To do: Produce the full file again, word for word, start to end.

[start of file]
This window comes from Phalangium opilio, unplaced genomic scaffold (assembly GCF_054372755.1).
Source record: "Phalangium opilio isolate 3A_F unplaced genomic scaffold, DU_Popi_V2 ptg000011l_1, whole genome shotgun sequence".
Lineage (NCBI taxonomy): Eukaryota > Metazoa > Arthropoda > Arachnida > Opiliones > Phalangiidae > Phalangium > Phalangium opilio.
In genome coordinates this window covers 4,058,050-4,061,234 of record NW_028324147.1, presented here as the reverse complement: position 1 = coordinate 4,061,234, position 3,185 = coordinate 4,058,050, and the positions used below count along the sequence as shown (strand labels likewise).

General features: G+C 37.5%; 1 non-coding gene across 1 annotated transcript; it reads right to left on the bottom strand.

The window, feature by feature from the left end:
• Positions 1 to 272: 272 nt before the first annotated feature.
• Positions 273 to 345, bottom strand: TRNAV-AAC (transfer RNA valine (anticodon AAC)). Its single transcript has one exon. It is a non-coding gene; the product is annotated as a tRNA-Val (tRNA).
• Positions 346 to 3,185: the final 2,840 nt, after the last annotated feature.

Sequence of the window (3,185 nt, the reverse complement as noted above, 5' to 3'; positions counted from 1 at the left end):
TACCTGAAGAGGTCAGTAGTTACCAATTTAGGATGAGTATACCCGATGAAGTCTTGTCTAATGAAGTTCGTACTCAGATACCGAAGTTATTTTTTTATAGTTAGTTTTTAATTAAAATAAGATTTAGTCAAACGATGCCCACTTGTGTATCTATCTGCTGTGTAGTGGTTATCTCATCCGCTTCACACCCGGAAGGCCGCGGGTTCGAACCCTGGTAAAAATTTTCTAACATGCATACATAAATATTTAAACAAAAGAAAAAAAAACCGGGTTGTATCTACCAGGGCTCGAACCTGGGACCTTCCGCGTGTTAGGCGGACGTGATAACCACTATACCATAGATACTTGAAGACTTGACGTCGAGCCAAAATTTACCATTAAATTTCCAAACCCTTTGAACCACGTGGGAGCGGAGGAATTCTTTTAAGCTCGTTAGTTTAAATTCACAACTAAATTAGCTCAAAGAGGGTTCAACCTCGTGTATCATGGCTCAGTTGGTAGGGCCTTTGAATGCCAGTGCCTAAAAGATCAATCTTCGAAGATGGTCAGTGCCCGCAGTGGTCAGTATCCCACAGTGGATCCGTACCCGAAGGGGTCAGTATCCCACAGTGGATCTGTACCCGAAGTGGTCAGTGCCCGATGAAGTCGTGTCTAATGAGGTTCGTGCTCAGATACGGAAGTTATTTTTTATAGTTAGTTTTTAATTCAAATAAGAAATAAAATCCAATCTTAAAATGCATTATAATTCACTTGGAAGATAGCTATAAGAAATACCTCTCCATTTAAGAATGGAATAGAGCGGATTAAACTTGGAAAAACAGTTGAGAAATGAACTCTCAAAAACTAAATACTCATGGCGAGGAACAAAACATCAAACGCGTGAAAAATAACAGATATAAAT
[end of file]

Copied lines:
This window comes from Phalangium opilio, unplaced genomic scaffold (assembly GCF_054372755.1).
Source record: "Phalangium opilio isolate 3A_F unplaced genomic scaffold, DU_Popi_V2 ptg000011l_1, whole genome shotgun sequence".
Lineage (NCBI taxonomy): Eukaryota > Metazoa > Arthropoda > Arachnida > Opiliones > Phalangiidae > Phalangium > Phalangium opilio.
In genome coordinates this window covers 4,058,050-4,061,234 of record NW_028324147.1, presented here as the reverse complement: position 1 = coordinate 4,061,234, position 3,185 = coordinate 4,058,050, and the positions used below count along the sequence as shown (strand labels likewise).

General features: G+C 37.5%; 1 non-coding gene across 1 annotated transcript; it reads right to left on the bottom strand.

The window, feature by feature from the left end:
• Positions 1 to 272: 272 nt before the first annotated feature.
• Positions 273 to 345, bottom strand: TRNAV-AAC (transfer RNA valine (anticodon AAC)). Its single transcript has one exon. It is a non-coding gene; the product is annotated as a tRNA-Val (tRNA).
• Positions 346 to 3,185: the final 2,840 nt, after the last annotated feature.

Sequence of the window (3,185 nt, the reverse complement as noted above, 5' to 3'; positions counted from 1 at the left end):
TACCTGAAGAGGTCAGTAGTTACCAATTTAGGATGAGTATACCCGATGAAGTCTTGTCTAATGAAGTTCGTACTCAGATACCGAAGTTATTTTTTTATAGTTAGTTTTTAATTAAAATAAGATTTAGTCAAACGATGCCCACTTGTGTATCTATCTGCTGTGTAGTGGTTATCTCATCCGCTTCACACCCGGAAGGCCGCGGGTTCGAACCCTGGTAAAAATTTTCTAACATGCATACATAAATATTTAAACAAAAGAAAAAAAAACCGGGTTGTATCTACCAGGGCTCGAACCTGGGACCTTCCGCGTGTTAGGCGGACGTGATAACCACTATACCATAGATACTTGAAGACTTGACGTCGAGCCAAAATTTACCATTAAATTTCCAAACCCTTTGAACCACGTGGGAGCGGAGGAATTCTTTTAAGCTCGTTAGTTTAAATTCACAACTAAATTAGCTCAAAGAGGGTTCAACCTCGTGTATCATGGCTCAGTTGGTAGGGCCTTTGAATGCCAGTGCCTAAAAGATCAATCTTCGAAGATGGTCAGTGCCCGCAGTGGTCAGTATCCCACAGTGGATCCGTACCCGAAGGGGTCAGTATCCCACAGTGGATCTGTACCCGAAGTGGTCAGTGCCCGATGAAGTCGTGTCTAATGAGGTTCGTGCTCAGATACGGAAGTTATTTTTTATAGTTAGTTTTTAATTCAAATAAGAAATAAAATCCAATCTTAAAATGCATTATAATTCACTTGGAAGATAGCTATAAGAAATACCTCTCCATTTAAGAATGGAATAGAGCGGATTAAACTTGGAAAAACAGTTGAGAAATGAACTCTCAAAAACTAAATACTCATGGCGAGGAACAAAACATCAAACGCGTGAAAAATAACAGATATAAAT